Couple ready to restore historic Central Hotel

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It stood vacant and boarded up for more than 30 years at the corner of north Second Street and Becker Avenue in Belen. The old Central Hotel, located along the Heart of Belen, was on its last brick of life.

One more heavy down pour or snowfall could have brought the building crumbling down to its foundation by the roof collapsing in and bringing with it the building’s walls and history.

Abigail R. Ortiz-News-Bulletin photo: Lenore Wyly and her husband, Chip, co-owners of the Old Central Hotel in Belen, talk about the status of renovations on the historic 1909 building. Renovations on the building will begin by replacing the roof, windows, doors and replacing a portion of the foundation.

But that all changed about a week ago when construction crews began bustling in and out of the building, built in 1909, working to restore the iconic red brick hotel.

They’ve cleared out the building, removed the upper level windows, removed sections of the wooden floor to evaluate foundational damage and served the pigeons and bats their eviction notice.

Belen city councilors and residents clapped and cheered, with some even shouting, “Yay!” and “So excited!” during the announcement of the hotel’s restoration at a recent council meeting.

Steven Tomita, the city’s economic and development director, told councilors he viewed the building’s renovations and potential as “just the beginning.”

“We have an incredible opportunity that others don’t have,” Tomita said. “It’s setting the potential trend that can be very dynamic for Belen.”

The hotel’s resurrection will encourage others to restore or upkeep their buildings, as well, some of which is already happening, said Mayor Rudy Jaramillo.

“Some things are happening and people are saying, ‘Hey Belen’s moving. Lets get something done,’” Jaramillo said.

Renovations to the building were postponed by half a year when the movie production company utilized the hotel as part of the modern-day western “The Last Stand,” staring former California Gov. Arnold Schwarzenegger, said Lenore Wyly, co-owner of the hotel.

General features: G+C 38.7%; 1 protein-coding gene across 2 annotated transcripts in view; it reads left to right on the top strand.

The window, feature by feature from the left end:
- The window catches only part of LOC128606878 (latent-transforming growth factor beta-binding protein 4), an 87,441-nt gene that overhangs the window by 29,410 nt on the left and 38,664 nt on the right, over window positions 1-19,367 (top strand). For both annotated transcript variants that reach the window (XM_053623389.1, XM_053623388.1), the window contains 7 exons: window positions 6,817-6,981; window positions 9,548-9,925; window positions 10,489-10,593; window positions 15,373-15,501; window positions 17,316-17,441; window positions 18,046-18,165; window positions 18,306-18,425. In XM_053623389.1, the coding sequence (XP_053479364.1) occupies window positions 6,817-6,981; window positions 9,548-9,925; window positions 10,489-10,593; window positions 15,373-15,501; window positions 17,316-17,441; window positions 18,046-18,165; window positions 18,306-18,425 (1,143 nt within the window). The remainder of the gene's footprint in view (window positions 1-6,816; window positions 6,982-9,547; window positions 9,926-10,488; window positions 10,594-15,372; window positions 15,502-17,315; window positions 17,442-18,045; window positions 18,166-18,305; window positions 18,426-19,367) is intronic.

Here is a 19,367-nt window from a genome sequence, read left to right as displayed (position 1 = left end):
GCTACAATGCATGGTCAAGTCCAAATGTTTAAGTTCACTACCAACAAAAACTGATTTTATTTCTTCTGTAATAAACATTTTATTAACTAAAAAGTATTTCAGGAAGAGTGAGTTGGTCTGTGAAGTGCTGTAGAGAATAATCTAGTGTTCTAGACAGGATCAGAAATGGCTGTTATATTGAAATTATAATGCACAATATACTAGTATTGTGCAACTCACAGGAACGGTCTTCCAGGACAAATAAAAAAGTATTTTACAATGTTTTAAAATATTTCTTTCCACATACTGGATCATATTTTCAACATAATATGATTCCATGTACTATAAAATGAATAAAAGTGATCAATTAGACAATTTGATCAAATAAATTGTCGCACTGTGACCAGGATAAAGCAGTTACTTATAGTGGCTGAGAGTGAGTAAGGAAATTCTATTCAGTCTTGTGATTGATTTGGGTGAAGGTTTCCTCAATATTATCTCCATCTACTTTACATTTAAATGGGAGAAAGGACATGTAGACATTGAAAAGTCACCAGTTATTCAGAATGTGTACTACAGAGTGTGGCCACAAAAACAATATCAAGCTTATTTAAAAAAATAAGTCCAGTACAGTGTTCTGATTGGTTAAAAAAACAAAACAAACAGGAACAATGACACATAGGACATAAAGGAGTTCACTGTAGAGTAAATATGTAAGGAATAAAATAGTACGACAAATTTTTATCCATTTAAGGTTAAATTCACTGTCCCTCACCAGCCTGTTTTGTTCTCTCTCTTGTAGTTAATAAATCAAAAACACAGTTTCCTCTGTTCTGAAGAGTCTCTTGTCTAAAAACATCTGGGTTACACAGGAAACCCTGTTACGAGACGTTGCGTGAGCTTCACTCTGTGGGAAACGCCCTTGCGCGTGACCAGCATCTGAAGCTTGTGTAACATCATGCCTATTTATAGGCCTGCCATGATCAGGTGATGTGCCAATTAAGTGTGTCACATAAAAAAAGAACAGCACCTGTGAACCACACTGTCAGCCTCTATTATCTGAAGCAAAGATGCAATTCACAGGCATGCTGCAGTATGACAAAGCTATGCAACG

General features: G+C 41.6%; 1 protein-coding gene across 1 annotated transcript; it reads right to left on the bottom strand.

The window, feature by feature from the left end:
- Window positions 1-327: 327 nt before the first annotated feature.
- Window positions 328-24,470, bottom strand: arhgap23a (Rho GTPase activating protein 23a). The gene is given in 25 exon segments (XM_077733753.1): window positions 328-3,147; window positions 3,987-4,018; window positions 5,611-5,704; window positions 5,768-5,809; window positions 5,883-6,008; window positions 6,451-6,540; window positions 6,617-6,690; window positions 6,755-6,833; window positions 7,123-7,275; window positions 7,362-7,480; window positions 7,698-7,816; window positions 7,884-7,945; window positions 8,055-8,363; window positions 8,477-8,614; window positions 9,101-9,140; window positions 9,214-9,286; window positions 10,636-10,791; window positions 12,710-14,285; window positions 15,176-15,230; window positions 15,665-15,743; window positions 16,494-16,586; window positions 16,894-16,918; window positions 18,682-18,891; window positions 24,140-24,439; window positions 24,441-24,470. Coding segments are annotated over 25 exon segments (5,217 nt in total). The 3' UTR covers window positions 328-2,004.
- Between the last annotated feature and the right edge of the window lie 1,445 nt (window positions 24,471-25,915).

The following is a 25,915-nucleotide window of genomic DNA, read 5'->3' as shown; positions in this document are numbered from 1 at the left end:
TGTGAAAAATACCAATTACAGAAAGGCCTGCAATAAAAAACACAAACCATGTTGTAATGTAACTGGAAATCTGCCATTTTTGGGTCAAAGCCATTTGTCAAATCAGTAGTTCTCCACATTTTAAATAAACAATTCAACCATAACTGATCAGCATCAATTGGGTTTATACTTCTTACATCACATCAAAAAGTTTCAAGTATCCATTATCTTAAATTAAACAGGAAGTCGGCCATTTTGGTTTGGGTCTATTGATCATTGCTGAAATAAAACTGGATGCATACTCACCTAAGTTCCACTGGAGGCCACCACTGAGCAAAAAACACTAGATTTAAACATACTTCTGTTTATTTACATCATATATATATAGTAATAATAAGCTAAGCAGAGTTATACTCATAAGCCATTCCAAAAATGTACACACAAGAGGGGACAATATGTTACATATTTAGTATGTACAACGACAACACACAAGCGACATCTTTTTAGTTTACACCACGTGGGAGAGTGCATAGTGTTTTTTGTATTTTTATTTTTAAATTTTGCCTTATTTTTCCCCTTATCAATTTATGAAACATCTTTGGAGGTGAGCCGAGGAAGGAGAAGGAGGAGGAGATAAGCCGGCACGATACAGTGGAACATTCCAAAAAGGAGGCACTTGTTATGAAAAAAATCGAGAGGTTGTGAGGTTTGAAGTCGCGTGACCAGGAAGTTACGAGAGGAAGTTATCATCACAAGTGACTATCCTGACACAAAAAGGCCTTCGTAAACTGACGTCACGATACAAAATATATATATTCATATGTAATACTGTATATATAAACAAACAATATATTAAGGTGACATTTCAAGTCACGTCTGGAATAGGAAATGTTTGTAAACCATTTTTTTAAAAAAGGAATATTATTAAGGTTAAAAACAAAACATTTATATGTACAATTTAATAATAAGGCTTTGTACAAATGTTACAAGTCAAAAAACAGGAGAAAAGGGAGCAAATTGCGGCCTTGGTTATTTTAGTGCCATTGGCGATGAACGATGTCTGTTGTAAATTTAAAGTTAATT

The building, transformed into Irv’s Dinner in the movie, pushed Wyly and her husband and hotel co-owner, Chip, to abate the building of lead paint and asbestos, Wyly said.

The building’s renovations will begin by making the building structurally sound by replacing the roof, reinforcing the foundation and installing windows and doors to seal off the building — a project estimated to cost $500,000. These will be followed by updating the plumbing and utilities and adding electricity since the building has none.

Becker Brick Co. extracted bricks from the former Tommy’s Lounge on Main Street that may be incorporated into the building’s structure, but Wyly said they’re figuring out how.

The hotel should look similar to the historic Belen Hotel, owned by artist Judy Chicago and her husband, Donal Woodman, located across the street from Old Central Hotel, once renovations are completed, said Fox Builders’ representatives.

Although the building’s use is yet to be determined, a portion of the building will be used to store wine from the 10-acre Jaramillo Vineyards located about six miles from the hotel.

The vineyard is operated by Wyly’s brother, Robert Jaramillo. The usage of the building will determine the hotel’s future use, which could include a wine tasting room, Wyly said.

Since New Mexico’s wine industry isn’t located in one central location, the hotel could showcase the state’s wine selection, said Chip. This could work hand in hand with transporting visitors to downtown Belen on the New Mexico Rail Runner.

“What you’re doing is going to be a huge catalyst. The response on it and follow through on it is going to be incredible,” Tomita said.

Tomita already received a phone call from a local winery who is interested in displaying its wines at the hotel.

Resident Jane Johnson said establishing a micro brewery in Belen has been a dream of hers since she moved into the city 18 years ago.

“I’m almost in tears over this,” Johnson told councilors.

Wyly described the 4,500 square foot building as an “old beautiful building,” and one which brings to reality her goals.

“Ever since I’ve known her, she was going to have a brick building,” Chip said of his wife. “We didn’t know what (building) it was, but she’s always enjoyed the older things from times past.”

Wyly smiled and added, “There’s something about a brick building.”

For more than seven years, Chip has been watching the hotel, knowing that Wyly was interested in purchasing it for the right price. The couple found the building for sale online while working on a proposal late one night.

“Knowing how much work would need to go into this building it was too high priced … That night I said, ‘That building, as much work as needs to be done to it, if I would buy it at this price maybe then it would be worth it,’” Wyly said.

Later Wyly’s brother, Jaramillo, mentioned he needed a building to store wine tanks until the wine was ready to be sold.

“I told him, ‘You know there’s this one facility. I just don’t know how much work is involved in it, but we’ve been looking at it for seven years waiting for the price to go down,’” Wyly said.

That evening Wyly and her husband checked on the building’s sale and to their surprise, it was at the exact price Wyly said she would purchase the building for. In May 2011, the couple purchased the hotel.


-- Email the author at aortiz@news-bulletin.com.